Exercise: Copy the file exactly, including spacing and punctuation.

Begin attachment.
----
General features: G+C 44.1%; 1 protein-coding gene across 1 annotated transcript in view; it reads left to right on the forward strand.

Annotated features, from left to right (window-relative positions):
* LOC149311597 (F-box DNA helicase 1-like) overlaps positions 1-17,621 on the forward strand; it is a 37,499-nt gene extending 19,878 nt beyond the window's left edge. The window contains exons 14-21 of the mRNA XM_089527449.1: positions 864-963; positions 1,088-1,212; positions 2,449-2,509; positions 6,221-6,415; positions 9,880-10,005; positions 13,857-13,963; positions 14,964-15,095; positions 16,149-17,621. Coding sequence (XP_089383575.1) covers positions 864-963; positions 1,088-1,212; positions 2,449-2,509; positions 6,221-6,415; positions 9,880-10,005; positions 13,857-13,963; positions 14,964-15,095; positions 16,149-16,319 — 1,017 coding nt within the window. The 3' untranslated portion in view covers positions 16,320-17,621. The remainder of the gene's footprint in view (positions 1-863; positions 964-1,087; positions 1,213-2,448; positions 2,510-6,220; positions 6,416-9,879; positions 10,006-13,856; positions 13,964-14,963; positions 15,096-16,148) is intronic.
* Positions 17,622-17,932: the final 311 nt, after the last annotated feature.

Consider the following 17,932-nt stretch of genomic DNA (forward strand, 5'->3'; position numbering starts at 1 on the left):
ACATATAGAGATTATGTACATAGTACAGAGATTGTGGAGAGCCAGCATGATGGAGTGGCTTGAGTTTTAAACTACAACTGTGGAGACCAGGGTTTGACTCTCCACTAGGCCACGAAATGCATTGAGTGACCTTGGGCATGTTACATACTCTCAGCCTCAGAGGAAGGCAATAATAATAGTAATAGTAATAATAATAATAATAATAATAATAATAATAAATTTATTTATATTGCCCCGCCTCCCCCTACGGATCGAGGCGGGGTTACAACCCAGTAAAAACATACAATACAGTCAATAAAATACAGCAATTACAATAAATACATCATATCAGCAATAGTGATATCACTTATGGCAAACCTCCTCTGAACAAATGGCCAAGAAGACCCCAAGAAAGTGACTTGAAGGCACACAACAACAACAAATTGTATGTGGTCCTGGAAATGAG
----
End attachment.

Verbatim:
General features: G+C 44.1%; 1 protein-coding gene across 1 annotated transcript in view; it reads left to right on the forward strand.

Annotated features, from left to right (window-relative positions):
* LOC149311597 (F-box DNA helicase 1-like) overlaps positions 1-17,621 on the forward strand; it is a 37,499-nt gene extending 19,878 nt beyond the window's left edge. The window contains exons 14-21 of the mRNA XM_089527449.1: positions 864-963; positions 1,088-1,212; positions 2,449-2,509; positions 6,221-6,415; positions 9,880-10,005; positions 13,857-13,963; positions 14,964-15,095; positions 16,149-17,621. Coding sequence (XP_089383575.1) covers positions 864-963; positions 1,088-1,212; positions 2,449-2,509; positions 6,221-6,415; positions 9,880-10,005; positions 13,857-13,963; positions 14,964-15,095; positions 16,149-16,319 — 1,017 coding nt within the window. The 3' untranslated portion in view covers positions 16,320-17,621. The remainder of the gene's footprint in view (positions 1-863; positions 964-1,087; positions 1,213-2,448; positions 2,510-6,220; positions 6,416-9,879; positions 10,006-13,856; positions 13,964-14,963; positions 15,096-16,148) is intronic.
* Positions 17,622-17,932: the final 311 nt, after the last annotated feature.

Consider the following 17,932-nt stretch of genomic DNA (forward strand, 5'->3'; position numbering starts at 1 on the left):
ACATATAGAGATTATGTACATAGTACAGAGATTGTGGAGAGCCAGCATGATGGAGTGGCTTGAGTTTTAAACTACAACTGTGGAGACCAGGGTTTGACTCTCCACTAGGCCACGAAATGCATTGAGTGACCTTGGGCATGTTACATACTCTCAGCCTCAGAGGAAGGCAATAATAATAGTAATAGTAATAATAATAATAATAATAATAATAATAATAAATTTATTTATATTGCCCCGCCTCCCCCTACGGATCGAGGCGGGGTTACAACCCAGTAAAAACATACAATACAGTCAATAAAATACAGCAATTACAATAAATACATCATATCAGCAATAGTGATATCACTTATGGCAAACCTCCTCTGAACAAATGGCCAAGAAGACCCCAAGAAAGTGACTTGAAGGCACACAACAACAACAAATTGTATGTGGTCCTGGAAATGAG